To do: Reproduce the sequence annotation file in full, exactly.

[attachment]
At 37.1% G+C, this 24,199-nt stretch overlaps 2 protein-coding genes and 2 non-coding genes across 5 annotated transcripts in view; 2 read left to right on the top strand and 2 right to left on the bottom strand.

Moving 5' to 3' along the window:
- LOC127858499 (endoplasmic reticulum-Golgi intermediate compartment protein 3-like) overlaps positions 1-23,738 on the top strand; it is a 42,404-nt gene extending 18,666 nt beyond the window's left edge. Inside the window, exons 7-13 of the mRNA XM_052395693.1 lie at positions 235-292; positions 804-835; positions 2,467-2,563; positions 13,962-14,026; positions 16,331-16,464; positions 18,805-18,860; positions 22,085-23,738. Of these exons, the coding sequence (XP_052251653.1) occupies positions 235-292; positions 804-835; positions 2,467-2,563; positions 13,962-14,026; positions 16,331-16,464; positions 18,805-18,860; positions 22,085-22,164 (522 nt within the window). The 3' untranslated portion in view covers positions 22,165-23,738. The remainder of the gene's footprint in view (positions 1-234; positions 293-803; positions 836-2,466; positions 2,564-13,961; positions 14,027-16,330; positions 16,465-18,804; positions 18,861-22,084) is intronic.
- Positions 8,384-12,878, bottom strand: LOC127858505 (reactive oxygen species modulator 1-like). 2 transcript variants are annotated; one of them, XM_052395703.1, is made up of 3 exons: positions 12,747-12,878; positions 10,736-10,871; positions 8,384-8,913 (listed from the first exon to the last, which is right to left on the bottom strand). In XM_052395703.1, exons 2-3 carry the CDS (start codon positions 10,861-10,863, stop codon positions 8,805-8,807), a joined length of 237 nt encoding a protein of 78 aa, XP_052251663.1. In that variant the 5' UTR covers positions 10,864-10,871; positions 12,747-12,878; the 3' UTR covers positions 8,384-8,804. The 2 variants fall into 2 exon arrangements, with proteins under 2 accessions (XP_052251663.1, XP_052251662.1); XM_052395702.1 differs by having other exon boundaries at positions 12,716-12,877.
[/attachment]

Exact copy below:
At 37.1% G+C, this 24,199-nt stretch overlaps 2 protein-coding genes and 2 non-coding genes across 5 annotated transcripts in view; 2 read left to right on the top strand and 2 right to left on the bottom strand.

Moving 5' to 3' along the window:
- LOC127858499 (endoplasmic reticulum-Golgi intermediate compartment protein 3-like) overlaps positions 1-23,738 on the top strand; it is a 42,404-nt gene extending 18,666 nt beyond the window's left edge. Inside the window, exons 7-13 of the mRNA XM_052395693.1 lie at positions 235-292; positions 804-835; positions 2,467-2,563; positions 13,962-14,026; positions 16,331-16,464; positions 18,805-18,860; positions 22,085-23,738. Of these exons, the coding sequence (XP_052251653.1) occupies positions 235-292; positions 804-835; positions 2,467-2,563; positions 13,962-14,026; positions 16,331-16,464; positions 18,805-18,860; positions 22,085-22,164 (522 nt within the window). The 3' untranslated portion in view covers positions 22,165-23,738. The remainder of the gene's footprint in view (positions 1-234; positions 293-803; positions 836-2,466; positions 2,564-13,961; positions 14,027-16,330; positions 16,465-18,804; positions 18,861-22,084) is intronic.
- Positions 8,384-12,878, bottom strand: LOC127858505 (reactive oxygen species modulator 1-like). 2 transcript variants are annotated; one of them, XM_052395703.1, is made up of 3 exons: positions 12,747-12,878; positions 10,736-10,871; positions 8,384-8,913 (listed from the first exon to the last, which is right to left on the bottom strand). In XM_052395703.1, exons 2-3 carry the CDS (start codon positions 10,861-10,863, stop codon positions 8,805-8,807), a joined length of 237 nt encoding a protein of 78 aa, XP_052251663.1. In that variant the 5' UTR covers positions 10,864-10,871; positions 12,747-12,878; the 3' UTR covers positions 8,384-8,804. The 2 variants fall into 2 exon arrangements, with proteins under 2 accessions (XP_052251663.1, XP_052251662.1); XM_052395702.1 differs by having other exon boundaries at positions 12,716-12,877.